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Bath Spa University

Commercial Music (Professional Placement Year)

UCAS Code: FTFB

Bachelor of Arts (with Honours) - BA (Hons)

Entry requirements


A level

B,C,C-C,C,C

A level Grades BCC in Music, Music technology or related subjects preferred but not essential. Applicants with standard A levels who can evidence music ability will be considered.

Access to HE Diploma

M:30

Typical offers for applicants with Access to HE will be the Access to HE Diploma or Access to HE Certificate (60 credits, 45 of which must be Level 3, including 30 at merit or higher). Any selection procedure/further requirements will also apply. Applicants must also provide evidence of a high level of performance or composing skill, music technology experience or performance experience.

International Baccalaureate Diploma Programme

27

A minimum of 27 points are required along with evidence of a high level of performance or composing skill, music technology or performance experience.

Pearson BTEC Level 3 National Extended Diploma (first teaching from September 2016)

DMM

Extended Diploma in Music Technology or related subject grades Distinction, Merit, Merit (DMM) accepted.

UCAS Tariff

96-104

We’ve calculated how many Ucas points you’ll need for this course.

You may also need to…

Attend an interview

Perform an audition

Present a portfolio

About this course


Course option

4years

Full-time with year in industry | 2019

Subject

Music

This is the 4 year course which includes a Professional Placement Year.Commercial Music at Bath Spa University offers a vocational course for songwriters, producers and performers that will build your career through personal development and industry engagement.If you have a flair for original music ideas, our Commercial Music course can take you on a creative journey to inspire and define a lifelong career. This course is about creation: songs, projects, bands and entrepreneurial ideas.- We focus on original creativity. - We build careers through personal development and industry engagement.- Write original material alongside exploring identity, promotion and the wider business context of your music. - All our staff have music industry experience at a high level.**More about the Professional Placement Year**A Professional Placement Year (PPY), traditionally known as a sandwich year, is where a student undertakes a period of work with an external organisation for between 9-13 months. The placement occurs between the students' second and third years of undergraduate study. Students can engage in up to 3 placements to make up the total time and are required to source the placement(s) themselves with support from the Careers & Employability Team.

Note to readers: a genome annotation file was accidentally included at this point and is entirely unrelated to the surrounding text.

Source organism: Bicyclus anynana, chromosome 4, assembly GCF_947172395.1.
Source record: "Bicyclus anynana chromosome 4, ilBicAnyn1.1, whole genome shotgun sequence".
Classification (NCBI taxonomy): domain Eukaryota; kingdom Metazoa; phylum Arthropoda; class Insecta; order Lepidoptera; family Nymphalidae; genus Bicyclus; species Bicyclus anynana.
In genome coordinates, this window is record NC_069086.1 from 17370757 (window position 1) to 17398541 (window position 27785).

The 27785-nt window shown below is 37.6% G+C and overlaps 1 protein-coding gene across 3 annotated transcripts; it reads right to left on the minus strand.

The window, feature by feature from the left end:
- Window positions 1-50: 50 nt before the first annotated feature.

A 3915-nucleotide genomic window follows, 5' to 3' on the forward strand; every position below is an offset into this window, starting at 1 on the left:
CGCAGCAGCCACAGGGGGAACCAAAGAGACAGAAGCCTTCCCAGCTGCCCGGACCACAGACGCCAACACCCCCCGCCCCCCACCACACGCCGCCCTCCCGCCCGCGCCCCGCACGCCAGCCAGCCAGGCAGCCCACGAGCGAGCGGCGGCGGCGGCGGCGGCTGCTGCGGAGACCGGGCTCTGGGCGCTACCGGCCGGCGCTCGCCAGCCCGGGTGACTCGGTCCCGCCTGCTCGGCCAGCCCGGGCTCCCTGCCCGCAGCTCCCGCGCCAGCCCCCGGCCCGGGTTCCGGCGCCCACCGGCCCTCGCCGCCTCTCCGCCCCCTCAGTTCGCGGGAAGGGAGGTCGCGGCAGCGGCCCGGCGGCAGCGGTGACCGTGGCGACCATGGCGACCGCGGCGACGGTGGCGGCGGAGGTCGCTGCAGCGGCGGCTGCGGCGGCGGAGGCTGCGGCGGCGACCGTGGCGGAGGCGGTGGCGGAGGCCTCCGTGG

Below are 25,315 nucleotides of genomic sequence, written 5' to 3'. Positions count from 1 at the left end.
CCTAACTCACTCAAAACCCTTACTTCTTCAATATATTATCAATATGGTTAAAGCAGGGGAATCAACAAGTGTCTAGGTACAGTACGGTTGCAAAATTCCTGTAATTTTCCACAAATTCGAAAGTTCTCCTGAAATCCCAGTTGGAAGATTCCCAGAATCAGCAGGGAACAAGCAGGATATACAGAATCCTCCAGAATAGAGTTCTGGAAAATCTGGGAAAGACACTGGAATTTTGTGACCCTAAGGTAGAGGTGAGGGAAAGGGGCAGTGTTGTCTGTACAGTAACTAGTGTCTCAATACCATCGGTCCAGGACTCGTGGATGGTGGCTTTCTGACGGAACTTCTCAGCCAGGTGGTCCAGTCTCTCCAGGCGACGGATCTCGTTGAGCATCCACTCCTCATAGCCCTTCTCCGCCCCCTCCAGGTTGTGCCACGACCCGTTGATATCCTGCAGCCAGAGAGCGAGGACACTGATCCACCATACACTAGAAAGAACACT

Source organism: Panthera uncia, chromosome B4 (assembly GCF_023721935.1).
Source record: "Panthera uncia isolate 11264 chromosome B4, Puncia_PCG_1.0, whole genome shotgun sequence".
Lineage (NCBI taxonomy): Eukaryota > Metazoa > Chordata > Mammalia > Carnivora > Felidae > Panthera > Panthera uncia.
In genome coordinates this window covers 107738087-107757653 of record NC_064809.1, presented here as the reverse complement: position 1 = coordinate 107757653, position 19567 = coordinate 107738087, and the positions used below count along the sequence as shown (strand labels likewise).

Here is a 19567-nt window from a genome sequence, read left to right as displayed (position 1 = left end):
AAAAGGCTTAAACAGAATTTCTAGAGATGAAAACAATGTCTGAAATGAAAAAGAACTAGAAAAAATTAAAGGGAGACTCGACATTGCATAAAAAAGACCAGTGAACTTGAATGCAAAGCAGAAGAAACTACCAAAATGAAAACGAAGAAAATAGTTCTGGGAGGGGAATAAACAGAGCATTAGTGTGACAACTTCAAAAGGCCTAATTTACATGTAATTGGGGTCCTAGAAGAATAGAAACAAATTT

Modules

Year 1 focuses on songwriting, performance and production; this raw material will determine this structure of your second year. During the first year you will write songs songs, create journalistic and promotional material, and learn how to produce and develop your material in the recording studio.

In Year 2 you’ll write, produce and record your own original material, explore practical and theoretical topics. You will also create an online presence for yourself, designing and editing your own promotional video, as well as other web and audio-visual content, using this for promotion where you’ll set up your own national tour.

Your Final Year will see you specialise in production, songwriting or music business, whilst exploring an aspect of music culture for a final dissertation. You’ll also be given ‘seed funding’ to work with a team on a music related business project.

Please refer to our website for more information.

Tuition fees

Select where you currently live to see what you'll pay:

England
£9,250
per year
EU
£9,250
per year
Northern Ireland
£9,250
per year
Scotland
£9,250
per year
Wales
£9,250
per year

The Uni


Course location:

Bath Spa University

Department:

College of Liberal Arts

TEF rating:

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What students say


We've crunched the numbers to see if overall student satisfaction here is high, medium or low compared to students studying this subject(s) at other universities.

80%
med
Music

How do students rate their degree experience?

The stats below relate to the general subject area/s at this university, not this specific course. We show this where there isn’t enough data about the course, or where this is the most detailed info available to us.

Music

Teaching and learning

90%
Staff make the subject interesting
96%
Staff are good at explaining things
84%
Ideas and concepts are explored in-depth
86%
Opportunities to apply what I've learned

Assessment and feedback

Feedback on work has been timely
Feedback on work has been helpful
Staff are contactable when needed
Good advice available when making study choices

Resources and organisation

87%
Library resources
85%
IT resources
94%
Course specific equipment and facilities
52%
Course is well organised and has run smoothly

Student voice

Staff value students' opinions

Who studies this subject and how do they get on?

92%
UK students
8%
International students
66%
Male students
34%
Female students
76%
2:1 or above
7%
Drop out rate